Forwarded from Nestor (thanks on Haggard query)

Louis Proyect lnp3 at panix.com
Fri Sep 13 12:25:37 MDT 2002


Well, as I guessed, this list proved to be a gold mine (once again)!
 
1. Thanks to all of you who answered (either on the list or privately) 
to my enquiry re: Haggard.
 
2. I think I owe you an explanation.
 
I will tell you, more or less, what the path of my thoughts was.
 
I had read somewhere about Haggard´s full rejection of the current 
Bushite trend towards corporative order inside USA and war outside USA.
 
The guy was presented as a working-class bard who had been supporting 
the war of Viet Nam. If true, then this might be offering some advice on 
unmapped trends in the consciousness of  the American working class, I 
thought (as you may imagine, it is not unimportant for us in Latin 
America to understand the hidden creeks in the consciousness of the 
American people).
 
So that I made a search, and found out that a few songs had interesting 
lyrics (did not actually _listen_ to them), giving what I felt to be a 
very honest though self-centered (selfish in a _class_ sense) view of 
the life and toils of American working class. Of course, you can tell me 
that it is not the view "of the class", but of a _mythical fraction_ of 
that class. Maybe.
 
However, I would like to know whether this view is shaping the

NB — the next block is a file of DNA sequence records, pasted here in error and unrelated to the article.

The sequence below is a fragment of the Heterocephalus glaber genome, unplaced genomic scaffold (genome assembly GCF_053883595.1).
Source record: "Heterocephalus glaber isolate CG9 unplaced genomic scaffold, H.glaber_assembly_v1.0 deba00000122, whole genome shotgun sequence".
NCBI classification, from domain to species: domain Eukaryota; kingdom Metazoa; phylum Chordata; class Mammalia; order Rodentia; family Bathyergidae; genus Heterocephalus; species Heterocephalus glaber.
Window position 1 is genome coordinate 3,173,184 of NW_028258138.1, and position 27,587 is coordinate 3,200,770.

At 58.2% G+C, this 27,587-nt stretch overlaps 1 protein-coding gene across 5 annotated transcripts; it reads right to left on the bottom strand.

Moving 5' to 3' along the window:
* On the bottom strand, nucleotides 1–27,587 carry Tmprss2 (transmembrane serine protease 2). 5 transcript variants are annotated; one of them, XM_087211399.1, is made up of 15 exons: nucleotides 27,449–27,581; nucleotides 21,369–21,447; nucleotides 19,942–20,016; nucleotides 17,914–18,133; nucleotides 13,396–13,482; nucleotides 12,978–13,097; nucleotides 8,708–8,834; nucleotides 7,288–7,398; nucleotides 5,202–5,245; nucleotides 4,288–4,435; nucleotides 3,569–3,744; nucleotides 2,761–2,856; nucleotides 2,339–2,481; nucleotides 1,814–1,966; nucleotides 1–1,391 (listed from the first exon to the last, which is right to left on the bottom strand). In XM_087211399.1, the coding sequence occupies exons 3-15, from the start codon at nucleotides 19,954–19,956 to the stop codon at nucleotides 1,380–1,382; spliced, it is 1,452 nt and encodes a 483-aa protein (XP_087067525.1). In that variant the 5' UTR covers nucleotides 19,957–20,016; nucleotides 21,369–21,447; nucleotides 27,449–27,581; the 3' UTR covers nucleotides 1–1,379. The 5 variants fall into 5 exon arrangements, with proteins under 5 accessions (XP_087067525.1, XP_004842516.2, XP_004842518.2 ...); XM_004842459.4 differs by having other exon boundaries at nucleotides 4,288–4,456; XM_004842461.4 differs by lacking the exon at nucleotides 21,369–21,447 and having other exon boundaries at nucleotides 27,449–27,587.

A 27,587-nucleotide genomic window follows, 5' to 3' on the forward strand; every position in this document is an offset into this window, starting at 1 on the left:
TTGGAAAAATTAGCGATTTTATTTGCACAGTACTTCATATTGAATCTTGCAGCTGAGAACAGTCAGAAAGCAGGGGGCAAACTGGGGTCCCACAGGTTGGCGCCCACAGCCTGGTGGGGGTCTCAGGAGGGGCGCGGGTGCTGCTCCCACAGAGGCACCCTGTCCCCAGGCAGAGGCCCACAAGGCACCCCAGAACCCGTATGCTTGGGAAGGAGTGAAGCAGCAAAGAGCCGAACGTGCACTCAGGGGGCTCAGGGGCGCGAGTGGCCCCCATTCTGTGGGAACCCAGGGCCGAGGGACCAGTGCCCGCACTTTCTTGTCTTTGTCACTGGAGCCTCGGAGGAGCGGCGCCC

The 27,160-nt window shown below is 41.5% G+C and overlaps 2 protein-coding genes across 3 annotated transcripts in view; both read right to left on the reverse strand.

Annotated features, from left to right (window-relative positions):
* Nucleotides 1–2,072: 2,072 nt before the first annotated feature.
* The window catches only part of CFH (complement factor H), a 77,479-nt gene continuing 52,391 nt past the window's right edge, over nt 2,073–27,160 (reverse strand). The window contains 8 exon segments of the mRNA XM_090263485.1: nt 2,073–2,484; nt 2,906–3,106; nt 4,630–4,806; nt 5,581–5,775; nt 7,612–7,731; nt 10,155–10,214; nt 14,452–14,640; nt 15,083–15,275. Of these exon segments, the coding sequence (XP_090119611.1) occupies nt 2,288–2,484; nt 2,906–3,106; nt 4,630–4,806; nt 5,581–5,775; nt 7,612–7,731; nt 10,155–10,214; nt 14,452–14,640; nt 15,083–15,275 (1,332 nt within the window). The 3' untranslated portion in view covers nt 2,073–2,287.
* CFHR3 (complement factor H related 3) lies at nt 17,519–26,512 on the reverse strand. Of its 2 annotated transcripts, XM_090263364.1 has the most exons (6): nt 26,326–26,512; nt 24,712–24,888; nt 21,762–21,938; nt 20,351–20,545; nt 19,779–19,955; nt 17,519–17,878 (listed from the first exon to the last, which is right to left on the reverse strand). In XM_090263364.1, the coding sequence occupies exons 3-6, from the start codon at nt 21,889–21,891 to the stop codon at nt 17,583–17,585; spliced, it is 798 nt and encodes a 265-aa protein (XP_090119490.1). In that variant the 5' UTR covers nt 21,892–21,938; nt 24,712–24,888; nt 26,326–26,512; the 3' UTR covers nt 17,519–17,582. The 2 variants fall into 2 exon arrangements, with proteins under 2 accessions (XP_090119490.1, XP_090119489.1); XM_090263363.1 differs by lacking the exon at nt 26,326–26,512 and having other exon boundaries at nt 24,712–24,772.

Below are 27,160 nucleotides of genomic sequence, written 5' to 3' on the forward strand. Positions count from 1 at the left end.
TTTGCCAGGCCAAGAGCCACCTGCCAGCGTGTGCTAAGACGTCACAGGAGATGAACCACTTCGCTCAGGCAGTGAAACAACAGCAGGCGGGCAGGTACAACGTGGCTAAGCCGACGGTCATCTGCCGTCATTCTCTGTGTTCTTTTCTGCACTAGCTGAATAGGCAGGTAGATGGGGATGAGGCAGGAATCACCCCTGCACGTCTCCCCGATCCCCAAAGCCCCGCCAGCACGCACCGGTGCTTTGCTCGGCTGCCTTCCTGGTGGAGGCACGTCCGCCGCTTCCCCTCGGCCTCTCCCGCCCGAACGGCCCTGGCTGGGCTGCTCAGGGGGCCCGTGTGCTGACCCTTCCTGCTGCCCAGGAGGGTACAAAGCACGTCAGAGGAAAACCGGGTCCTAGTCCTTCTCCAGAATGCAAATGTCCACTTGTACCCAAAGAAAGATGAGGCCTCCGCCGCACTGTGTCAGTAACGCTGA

consciousness the American working class has of herself, or not. And if 
it is, then the question is whether this could be explained _just and 
only_ by ideological pressure from above. I sensed a tone of vital truth 
in some of the songs I read.
 
3. The "rightwing anarchist" definition that someone threw on the list 
helped me a lot. But (and of course, I might most probably be missing 
the point outrageously) whenever something smells of working class 
origin, I remember Marx´s definition in the _Manifesto_ where he stated 
something to the effect that "Communists are not separated from the 
working class and its many manifestations; only that we try to establish 
our tactics according to our strategic goal, the ellimination of 
capitalism".
 
So that I just wanted to know what could this piece of American 
working-class ideology mean. If this Haggard is a representative of the 
conservative tendencies within the working class, he is a representative 
of the working class nevertheless, and I would daringly say that 
discovering the truthful core of lived class experience beneath the 
scorched land of know-nothingness may perhaps help cdes. in the USA to 
generate your own path towards revolution.
 
If (as I collect from some of the postings) Haggard represents ordinary 
conservative workers, then his lyrics should contain something worth 
thinking about. And if he doesn´t but others do, then it is _their_ 
lyrics that should be listened to. My general view is that we Marxists 
can not leave voices from the working class unheard (this does not mean 
that we should lull them; just pay attention to the sounds from the class)
 
4.  Your comments have been enlightening. Info on "overseas" Ulster 
Planters keeping their ideology and function in the Alleghennys, in 
particular, is most insightful. But it poses, for us Marxists, a new 
question: is the eviction of the First Nations enough to understand the 
persistence of the Ulster Planter ideology, provided it _actually_ 
persisted? I woul not dare contest any view, since I am not American, 
but I smell a breeze of Idealism there.
 
Well, this is all I had on the issue. Thank you all.

-- 

Louis Proyect
www.marxmail.org



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